h a l f b a k e r y
Naturally, seismology provides the answer.
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I was playing a game this morning (I
should have been working but my brain
co-operating). Several games in a row I
died by flying the wrong side of an
obstacle. It could have turned out alright,
but a pesky pixelated alien fired his laser
cannon at just the wrong time (or right,
on which side you support). It
turns out that I would have been safe the
other side of the
obstacle but that was not the path I
The serendipity setting of a computer
game would be a user configurable 'luck'
value which, when high would make
fortuitous events happen: aliens would
drift into that speculative volley of shots
you have delivered up the side of the
screen, powerups would be delivered at
useful times (and would be just what you
needed) and just when you're hemmed in
narrow corridor of enemy fire, the alien
would forget to drift across the top and
fire that lethal bolt down the middle.
Conversely, when you fancy a bit of a
challenge, you can dial down the luck
things that are supposedly random would
go against you.
For a game to successfully do this, it
would have to appear to be much simpler
that it really was. Enemies would appear
be moving randomly not because they
were but rather because they were
programmed to appear so; the computer
would have to have an understanding of
the game so that it could give you the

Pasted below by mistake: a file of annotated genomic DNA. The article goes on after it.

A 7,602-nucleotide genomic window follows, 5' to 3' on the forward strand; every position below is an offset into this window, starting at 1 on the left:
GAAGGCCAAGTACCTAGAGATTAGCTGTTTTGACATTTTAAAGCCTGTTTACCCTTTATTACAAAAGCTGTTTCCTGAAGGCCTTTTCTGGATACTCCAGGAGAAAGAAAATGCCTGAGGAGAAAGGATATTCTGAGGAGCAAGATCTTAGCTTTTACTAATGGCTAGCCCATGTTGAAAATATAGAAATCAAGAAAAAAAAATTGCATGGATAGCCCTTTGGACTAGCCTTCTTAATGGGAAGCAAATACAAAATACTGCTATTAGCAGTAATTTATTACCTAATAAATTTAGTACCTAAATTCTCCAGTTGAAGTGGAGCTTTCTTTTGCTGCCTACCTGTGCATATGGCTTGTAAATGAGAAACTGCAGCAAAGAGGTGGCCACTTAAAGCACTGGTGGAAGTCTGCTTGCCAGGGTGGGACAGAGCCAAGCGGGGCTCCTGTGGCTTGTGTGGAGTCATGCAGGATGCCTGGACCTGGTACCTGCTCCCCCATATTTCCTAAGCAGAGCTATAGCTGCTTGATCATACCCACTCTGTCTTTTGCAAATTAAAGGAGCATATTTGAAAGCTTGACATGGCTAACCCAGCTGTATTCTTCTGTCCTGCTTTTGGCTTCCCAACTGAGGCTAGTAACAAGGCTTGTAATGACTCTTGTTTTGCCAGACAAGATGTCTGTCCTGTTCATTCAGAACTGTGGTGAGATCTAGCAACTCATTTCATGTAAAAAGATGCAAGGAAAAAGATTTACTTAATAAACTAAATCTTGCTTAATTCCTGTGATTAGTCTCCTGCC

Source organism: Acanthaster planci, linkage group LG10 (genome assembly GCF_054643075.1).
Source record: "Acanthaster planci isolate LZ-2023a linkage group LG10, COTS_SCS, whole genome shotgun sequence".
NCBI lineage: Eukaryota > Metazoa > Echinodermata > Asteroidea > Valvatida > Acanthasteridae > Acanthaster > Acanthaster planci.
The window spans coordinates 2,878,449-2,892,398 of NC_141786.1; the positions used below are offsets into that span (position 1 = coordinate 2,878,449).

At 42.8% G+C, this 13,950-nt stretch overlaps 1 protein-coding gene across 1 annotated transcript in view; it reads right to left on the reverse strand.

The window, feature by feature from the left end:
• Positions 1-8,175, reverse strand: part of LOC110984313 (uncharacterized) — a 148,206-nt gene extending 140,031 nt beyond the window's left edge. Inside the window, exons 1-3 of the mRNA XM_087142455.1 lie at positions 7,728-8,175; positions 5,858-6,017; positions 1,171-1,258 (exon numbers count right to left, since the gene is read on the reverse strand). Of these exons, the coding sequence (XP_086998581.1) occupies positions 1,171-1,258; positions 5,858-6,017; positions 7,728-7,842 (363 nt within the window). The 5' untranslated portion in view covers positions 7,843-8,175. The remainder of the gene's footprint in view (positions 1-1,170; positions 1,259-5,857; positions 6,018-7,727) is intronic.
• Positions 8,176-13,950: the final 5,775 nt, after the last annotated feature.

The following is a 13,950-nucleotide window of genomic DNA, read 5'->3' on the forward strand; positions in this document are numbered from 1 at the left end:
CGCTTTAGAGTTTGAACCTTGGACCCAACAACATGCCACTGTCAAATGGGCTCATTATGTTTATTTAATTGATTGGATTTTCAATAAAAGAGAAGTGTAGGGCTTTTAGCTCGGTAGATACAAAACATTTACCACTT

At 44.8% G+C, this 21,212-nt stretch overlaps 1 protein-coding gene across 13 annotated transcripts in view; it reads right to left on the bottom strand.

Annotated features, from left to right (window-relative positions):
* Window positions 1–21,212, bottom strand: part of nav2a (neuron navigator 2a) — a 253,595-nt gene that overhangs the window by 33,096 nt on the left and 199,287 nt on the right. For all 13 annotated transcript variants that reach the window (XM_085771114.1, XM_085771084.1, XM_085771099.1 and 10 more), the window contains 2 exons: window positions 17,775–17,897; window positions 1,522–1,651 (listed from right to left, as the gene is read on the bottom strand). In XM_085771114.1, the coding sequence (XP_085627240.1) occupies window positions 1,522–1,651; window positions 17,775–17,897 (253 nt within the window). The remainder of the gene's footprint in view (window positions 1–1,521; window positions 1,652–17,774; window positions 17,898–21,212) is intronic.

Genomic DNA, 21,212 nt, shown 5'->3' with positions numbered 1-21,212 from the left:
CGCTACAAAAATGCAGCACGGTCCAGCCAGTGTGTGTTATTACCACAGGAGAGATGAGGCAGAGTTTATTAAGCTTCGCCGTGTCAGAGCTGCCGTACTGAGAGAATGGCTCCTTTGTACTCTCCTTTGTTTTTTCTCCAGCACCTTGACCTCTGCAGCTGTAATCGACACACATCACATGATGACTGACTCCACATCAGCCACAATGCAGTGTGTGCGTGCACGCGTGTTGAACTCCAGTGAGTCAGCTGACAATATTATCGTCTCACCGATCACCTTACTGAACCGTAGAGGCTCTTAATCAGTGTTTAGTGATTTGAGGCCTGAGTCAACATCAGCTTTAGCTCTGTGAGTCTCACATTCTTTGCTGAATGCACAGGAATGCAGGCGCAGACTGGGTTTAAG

advantage and make it look like luck.
Turn the 'luck' all the way up to
and feel like you're using the force.
||//Turn the 'luck' all the way up to maximum and feel like you're using the force//
||or enter X,B,B,A,X,X,X,B to get God mode.[+]
||Nethack has luck, but you need to behave in certain ways to raise or lower it - it's not just a dial.
||A lot of games have difficulty settings that you choose at the beginning; in an easy game, you find lots of tools and weaponry, and use it to dispose of relatively few monsters.
||I saw this as being a little more subtle than
a difficulty setting. The computer could
possibly play out scenarios a couple of
seconds in advance pretending to be you,
then form an attack that would have killed
you had you taken a slightly different path.
I want the player to feel that they're
a skilled opponent only, at high luck
settings, feeling that everything is going
||Ah, I see. You actually want to find the little pivot points where one might have to be lucky - a bullet aimed with a jitter of X actually missing, say - and affect them, rather than doing something in broad strokes and waiting for the user to just feel lucky about it. I think you're working at the wrong end of the cause/perception lever, but this _is_ the halfbakery.
||This might give rise to a whole different karmic game stat - a character using luck to guard against unfortunate events. A glance at your luck bar tells you whether you should venture into high-risk situations.
||I vaguely recall some Mac space game where you could earn luck by guiding your craft to run over--capture--a certain good luck object.
||I remember thinking that it was very nicely rendered and addictive for certain guys I knew.
||Can you add this setting for real life as well, please?